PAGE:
"There are many biological and genetic differences between the races. However, such race differences usually exist in equal measure for both men and women. For example, because they have existed much longer in human evolutionary history, Africans have more mutations in their genomes than other races. And the mutation loads significantly decrease physical attractiveness. But since both black women and black men have higher mutation loads, it cannot explain why only black women are less physically attractive, while black men are, if anything, more attractive."

This comment suggests that black women are damaged from genetics. To be more specific, Kanazawa is saying it's in our DNA to be less attractive. In researching mutation loads, I found no evidence to suggest his statement has any validity from a physical prospective, but medically lower levels of mutation may produce diseases such as Sickle Cell Anemia which is prevalent in African Americans and more recently a growing number of Hispanics.

"The only thing I can think of that might potentially explain the lower average level of physical attractiveness among black women is testosterone. Africans on average have higher levels of testosterone than other races, and testosterone, being an androgen (male hormone), affects the physical attractiveness of men and women differently. Men with higher levels of testosterone have more masculine features and are therefore more physically attractive. In contrast, women with higher levels of testosterone also have more masculine features and are therefore less physically attractive. The race differences in the level of testosterone can therefore potentially explain why black women are less physically attractive than women of other races, while (net of intelligence) black men are more physically attractive than men of other races."

Kanazawa is suggesting with this statement that black women look manly and masculine. I almost had to laugh to keep from crying. Is this man a psychologist or psychotic? This is taking me back to black people have tails and the Mandingo myth about the size of a black man's penis. Where are the facts to support his statements? While there is some evidence to support that African Americans, particularly younger black men have higher testosterone levels, Kanazawa provides no scientific evidence to support that black women are less attractive than non-black women because of testosterone. Also important to note, he makes a suggestion that black men are less intelligent, though more attractive than men of other races. In his research, black men get all the props (par intelligence) and sisters are the lowest form of human beauty.

The danger in this and other "research" by people who are non-black and have no idea about black women, their life or experiences is damaging and adds to the difficulties that continues to plague black women who have fought for so long to erase the negative images around the world. Additionally, this type of labeling lowers the self-esteem of young black girls who often struggle with their image due to constant reminders from media that the perception of true beauty is the 3% of white women and girls they see on TV, movies, print, and online.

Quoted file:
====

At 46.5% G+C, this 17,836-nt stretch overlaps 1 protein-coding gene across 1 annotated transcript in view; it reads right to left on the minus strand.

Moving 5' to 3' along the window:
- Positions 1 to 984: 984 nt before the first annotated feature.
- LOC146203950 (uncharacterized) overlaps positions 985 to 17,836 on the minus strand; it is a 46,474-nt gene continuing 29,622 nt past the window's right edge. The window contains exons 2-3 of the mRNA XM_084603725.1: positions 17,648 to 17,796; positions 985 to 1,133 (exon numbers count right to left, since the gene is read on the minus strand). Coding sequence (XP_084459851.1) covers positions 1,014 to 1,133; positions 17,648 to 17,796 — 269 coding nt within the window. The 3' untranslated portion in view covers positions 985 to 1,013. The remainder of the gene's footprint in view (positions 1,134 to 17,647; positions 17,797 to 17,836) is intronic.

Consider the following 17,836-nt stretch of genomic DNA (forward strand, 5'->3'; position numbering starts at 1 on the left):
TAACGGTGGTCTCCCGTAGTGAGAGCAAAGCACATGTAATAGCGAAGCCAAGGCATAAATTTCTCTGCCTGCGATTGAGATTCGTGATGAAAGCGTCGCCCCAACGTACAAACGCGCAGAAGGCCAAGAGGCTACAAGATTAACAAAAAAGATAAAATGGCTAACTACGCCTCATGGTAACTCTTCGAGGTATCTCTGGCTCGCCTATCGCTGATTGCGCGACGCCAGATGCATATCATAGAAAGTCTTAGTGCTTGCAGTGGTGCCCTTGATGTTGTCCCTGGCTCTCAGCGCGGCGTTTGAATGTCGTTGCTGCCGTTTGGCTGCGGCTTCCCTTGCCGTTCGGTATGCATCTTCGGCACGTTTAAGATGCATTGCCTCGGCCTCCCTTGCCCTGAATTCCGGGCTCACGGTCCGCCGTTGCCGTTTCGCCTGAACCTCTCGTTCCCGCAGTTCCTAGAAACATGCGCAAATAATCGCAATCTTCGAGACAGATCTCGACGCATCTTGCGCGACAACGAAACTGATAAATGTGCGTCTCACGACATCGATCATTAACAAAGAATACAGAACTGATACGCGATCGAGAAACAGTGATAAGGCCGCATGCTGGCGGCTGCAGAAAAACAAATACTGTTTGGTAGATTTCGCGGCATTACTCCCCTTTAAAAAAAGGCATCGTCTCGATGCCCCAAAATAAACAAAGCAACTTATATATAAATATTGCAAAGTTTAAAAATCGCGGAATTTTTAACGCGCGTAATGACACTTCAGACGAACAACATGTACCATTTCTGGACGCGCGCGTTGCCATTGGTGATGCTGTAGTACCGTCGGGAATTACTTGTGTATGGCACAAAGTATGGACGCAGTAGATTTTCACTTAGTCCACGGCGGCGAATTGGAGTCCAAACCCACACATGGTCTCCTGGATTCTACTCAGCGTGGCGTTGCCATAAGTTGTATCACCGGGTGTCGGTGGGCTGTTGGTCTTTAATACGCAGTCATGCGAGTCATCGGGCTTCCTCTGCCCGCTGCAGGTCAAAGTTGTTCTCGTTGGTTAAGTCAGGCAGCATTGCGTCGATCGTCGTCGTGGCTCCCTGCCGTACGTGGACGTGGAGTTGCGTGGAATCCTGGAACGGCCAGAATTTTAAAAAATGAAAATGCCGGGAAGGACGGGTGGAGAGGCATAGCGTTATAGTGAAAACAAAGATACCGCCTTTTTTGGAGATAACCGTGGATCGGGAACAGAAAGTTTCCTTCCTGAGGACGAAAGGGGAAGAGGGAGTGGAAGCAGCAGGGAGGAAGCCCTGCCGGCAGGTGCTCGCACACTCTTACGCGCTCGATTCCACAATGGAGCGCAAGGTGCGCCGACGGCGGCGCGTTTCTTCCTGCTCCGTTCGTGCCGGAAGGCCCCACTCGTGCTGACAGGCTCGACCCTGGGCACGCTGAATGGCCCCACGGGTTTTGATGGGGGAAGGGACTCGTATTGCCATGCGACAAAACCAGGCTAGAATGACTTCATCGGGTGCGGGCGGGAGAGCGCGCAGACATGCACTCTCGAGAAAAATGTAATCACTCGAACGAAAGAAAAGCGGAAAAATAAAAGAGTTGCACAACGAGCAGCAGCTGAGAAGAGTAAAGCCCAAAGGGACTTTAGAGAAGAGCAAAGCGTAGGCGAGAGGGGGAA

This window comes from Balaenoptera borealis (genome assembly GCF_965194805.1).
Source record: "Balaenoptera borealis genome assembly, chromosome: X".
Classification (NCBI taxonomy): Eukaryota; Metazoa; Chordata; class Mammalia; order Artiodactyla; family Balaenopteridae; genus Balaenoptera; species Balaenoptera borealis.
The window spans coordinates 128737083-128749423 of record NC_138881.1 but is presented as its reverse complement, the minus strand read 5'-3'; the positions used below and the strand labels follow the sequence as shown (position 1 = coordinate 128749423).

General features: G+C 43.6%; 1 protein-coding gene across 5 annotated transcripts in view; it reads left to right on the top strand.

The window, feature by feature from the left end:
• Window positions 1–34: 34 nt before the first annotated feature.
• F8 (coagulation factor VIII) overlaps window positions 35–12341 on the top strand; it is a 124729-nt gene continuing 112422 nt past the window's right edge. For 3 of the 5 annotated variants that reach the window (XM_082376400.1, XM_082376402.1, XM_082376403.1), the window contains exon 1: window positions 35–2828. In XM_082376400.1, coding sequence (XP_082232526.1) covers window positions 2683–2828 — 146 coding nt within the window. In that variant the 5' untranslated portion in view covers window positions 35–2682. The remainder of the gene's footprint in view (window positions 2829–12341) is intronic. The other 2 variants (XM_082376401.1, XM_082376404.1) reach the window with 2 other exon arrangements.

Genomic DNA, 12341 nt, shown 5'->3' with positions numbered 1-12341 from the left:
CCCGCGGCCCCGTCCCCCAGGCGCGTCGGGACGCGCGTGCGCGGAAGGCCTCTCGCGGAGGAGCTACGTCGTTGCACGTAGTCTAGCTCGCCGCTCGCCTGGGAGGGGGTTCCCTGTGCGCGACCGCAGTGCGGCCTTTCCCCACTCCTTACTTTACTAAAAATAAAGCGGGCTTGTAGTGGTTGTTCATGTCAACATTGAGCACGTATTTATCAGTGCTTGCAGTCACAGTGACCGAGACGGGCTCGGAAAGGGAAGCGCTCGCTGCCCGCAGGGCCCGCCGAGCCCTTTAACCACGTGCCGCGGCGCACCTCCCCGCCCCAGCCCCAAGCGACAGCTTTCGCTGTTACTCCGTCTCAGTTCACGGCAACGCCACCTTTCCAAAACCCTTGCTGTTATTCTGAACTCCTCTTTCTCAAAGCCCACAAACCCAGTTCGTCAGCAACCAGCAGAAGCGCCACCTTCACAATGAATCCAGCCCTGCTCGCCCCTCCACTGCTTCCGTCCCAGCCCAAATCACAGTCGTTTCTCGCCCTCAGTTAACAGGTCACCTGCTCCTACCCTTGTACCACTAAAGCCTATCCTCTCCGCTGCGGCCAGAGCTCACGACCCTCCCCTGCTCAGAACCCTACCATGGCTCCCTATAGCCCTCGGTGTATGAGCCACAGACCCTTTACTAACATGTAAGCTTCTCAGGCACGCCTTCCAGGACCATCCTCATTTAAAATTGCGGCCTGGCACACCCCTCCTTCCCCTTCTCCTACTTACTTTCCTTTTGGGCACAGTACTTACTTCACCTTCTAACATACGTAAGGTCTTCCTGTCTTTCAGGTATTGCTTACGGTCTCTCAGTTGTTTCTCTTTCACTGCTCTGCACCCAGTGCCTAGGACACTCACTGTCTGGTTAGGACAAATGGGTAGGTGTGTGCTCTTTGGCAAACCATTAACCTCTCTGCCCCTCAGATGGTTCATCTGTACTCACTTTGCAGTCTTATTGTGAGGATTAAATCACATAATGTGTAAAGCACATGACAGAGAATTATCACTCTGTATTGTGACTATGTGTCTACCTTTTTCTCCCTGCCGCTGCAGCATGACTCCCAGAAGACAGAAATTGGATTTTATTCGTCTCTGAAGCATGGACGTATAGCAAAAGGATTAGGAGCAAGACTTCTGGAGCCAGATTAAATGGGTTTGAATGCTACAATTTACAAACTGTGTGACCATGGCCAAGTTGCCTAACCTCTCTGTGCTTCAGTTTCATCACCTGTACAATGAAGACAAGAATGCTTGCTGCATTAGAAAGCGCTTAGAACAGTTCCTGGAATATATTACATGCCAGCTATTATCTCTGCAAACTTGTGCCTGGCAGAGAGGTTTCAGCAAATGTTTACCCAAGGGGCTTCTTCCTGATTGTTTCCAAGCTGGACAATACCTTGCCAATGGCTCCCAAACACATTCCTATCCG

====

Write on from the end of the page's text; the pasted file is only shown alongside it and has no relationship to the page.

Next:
I suggest that black women begin to fight back with a vengeance. I don't mean with finger pointing and head swirling. I mean we need to speak out loudly against all the negative media, research and opinions about who we are and how we look. We should use our voices to sing positive songs of praise about our sisters and their struggle. Instead of imitating black women on shows like Basketball Wives and Housewives of Atlanta, we should contact the producers and ask them to present more positive images of black women and relationships with black men or we will boycott watching these shows which rank tops among black TV viewing audiences. A black male told me the reason he does not like Housewives of Atlanta is all the other Housewives shows portray white women in positive relationships with husbands that have successful careers and businesses and the Atlanta program only show black women in successful relationships with gay black men. Black women should demand organizations like the NFL and NBA publicly denounce the derogatory statements these athletics make against black women. In fact, women in general should not be degraded by their players. These organizations should provide life skill classes to help reduce the often public disregard of women by a growing number athletics for their verbal and domestic abuse.

If we support each other and present our positive voices and accomplishments to America and the world, we can reduce negative and encourage positive images. We should not argue with someone about their preference, but we can denounce and boycott anyone who degrades black women because of their own ignorance.

Read the article Why Black Women Are Less Physically Attractive Than Other Women @

reprint with permission only May 2011

Thursday, March 17, 2011

Why Boycott Aruba Dr. Phil?

I just read yesterday that Dr. Phil called for a Boycott of Aruba, an island I happen to love.  While I can't even imagine the pain and loss of Natalie Hollway's family, the island did not murder her. One deranged individual did.  Also, I always felt there was a side to this story that has not been told, like why we never heard publically from her classmates or the supposed chaperons that were on the trip? Why no one is warning teen girls about the behavior of these kids that led to this horrendous act?